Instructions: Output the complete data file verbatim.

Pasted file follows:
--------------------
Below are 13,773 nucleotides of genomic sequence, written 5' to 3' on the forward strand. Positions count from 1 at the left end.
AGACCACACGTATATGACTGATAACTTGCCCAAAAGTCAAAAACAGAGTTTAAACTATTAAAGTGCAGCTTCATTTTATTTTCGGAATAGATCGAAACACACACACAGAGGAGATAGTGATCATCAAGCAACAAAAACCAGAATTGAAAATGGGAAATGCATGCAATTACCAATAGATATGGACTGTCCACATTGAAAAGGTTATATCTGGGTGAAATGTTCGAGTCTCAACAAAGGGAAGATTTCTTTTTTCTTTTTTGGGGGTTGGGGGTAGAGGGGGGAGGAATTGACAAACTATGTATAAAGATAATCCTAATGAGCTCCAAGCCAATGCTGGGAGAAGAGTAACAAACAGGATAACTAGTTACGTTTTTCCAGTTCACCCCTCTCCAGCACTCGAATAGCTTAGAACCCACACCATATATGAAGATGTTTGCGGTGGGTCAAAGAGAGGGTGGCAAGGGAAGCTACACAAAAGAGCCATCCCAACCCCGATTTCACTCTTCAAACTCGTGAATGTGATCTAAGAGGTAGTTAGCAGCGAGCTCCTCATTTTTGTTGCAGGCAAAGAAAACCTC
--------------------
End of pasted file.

Below are 13,773 nucleotides of genomic sequence, written 5' to 3' on the forward strand. Positions count from 1 at the left end.
AGACCACACGTATATGACTGATAACTTGCCCAAAAGTCAAAAACAGAGTTTAAACTATTAAAGTGCAGCTTCATTTTATTTTCGGAATAGATCGAAACACACACACAGAGGAGATAGTGATCATCAAGCAACAAAAACCAGAATTGAAAATGGGAAATGCATGCAATTACCAATAGATATGGACTGTCCACATTGAAAAGGTTATATCTGGGTGAAATGTTCGAGTCTCAACAAAGGGAAGATTTCTTTTTTCTTTTTTGGGGGTTGGGGGTAGAGGGGGGAGGAATTGACAAACTATGTATAAAGATAATCCTAATGAGCTCCAAGCCAATGCTGGGAGAAGAGTAACAAACAGGATAACTAGTTACGTTTTTCCAGTTCACCCCTCTCCAGCACTCGAATAGCTTAGAACCCACACCATATATGAAGATGTTTGCGGTGGGTCAAAGAGAGGGTGGCAAGGGAAGCTACACAAAAGAGCCATCCCAACCCCGATTTCACTCTTCAAACTCGTGAATGTGATCTAAGAGGTAGTTAGCAGCGAGCTCCTCATTTTTGTTGCAGGCAAAGAAAACCTC